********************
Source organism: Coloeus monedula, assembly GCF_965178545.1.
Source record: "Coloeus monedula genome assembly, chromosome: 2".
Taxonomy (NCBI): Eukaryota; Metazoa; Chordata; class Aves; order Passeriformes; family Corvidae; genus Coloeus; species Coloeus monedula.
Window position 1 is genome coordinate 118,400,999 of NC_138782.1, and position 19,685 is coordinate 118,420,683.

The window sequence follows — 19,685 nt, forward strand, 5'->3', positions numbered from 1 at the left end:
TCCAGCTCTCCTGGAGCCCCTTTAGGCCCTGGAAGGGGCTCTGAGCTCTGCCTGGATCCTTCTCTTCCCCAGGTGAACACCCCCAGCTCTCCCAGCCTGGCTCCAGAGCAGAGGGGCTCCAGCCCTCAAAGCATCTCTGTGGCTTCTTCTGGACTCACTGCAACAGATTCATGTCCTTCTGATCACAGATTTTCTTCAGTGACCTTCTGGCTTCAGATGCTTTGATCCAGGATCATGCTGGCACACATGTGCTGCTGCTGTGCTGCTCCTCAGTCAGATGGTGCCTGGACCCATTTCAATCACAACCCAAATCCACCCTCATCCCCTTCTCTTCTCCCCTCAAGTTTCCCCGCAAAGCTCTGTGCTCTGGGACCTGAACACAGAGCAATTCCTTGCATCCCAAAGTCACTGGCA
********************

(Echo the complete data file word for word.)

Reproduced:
Source organism: Coloeus monedula, assembly GCF_965178545.1.
Source record: "Coloeus monedula genome assembly, chromosome: 2".
Taxonomy (NCBI): Eukaryota; Metazoa; Chordata; class Aves; order Passeriformes; family Corvidae; genus Coloeus; species Coloeus monedula.
Window position 1 is genome coordinate 118,400,999 of NC_138782.1, and position 19,685 is coordinate 118,420,683.

The window sequence follows — 19,685 nt, forward strand, 5'->3', positions numbered from 1 at the left end:
TCCAGCTCTCCTGGAGCCCCTTTAGGCCCTGGAAGGGGCTCTGAGCTCTGCCTGGATCCTTCTCTTCCCCAGGTGAACACCCCCAGCTCTCCCAGCCTGGCTCCAGAGCAGAGGGGCTCCAGCCCTCAAAGCATCTCTGTGGCTTCTTCTGGACTCACTGCAACAGATTCATGTCCTTCTGATCACAGATTTTCTTCAGTGACCTTCTGGCTTCAGATGCTTTGATCCAGGATCATGCTGGCACACATGTGCTGCTGCTGTGCTGCTCCTCAGTCAGATGGTGCCTGGACCCATTTCAATCACAACCCAAATCCACCCTCATCCCCTTCTCTTCTCCCCTCAAGTTTCCCCGCAAAGCTCTGTGCTCTGGGACCTGAACACAGAGCAATTCCTTGCATCCCAAAGTCACTGGCA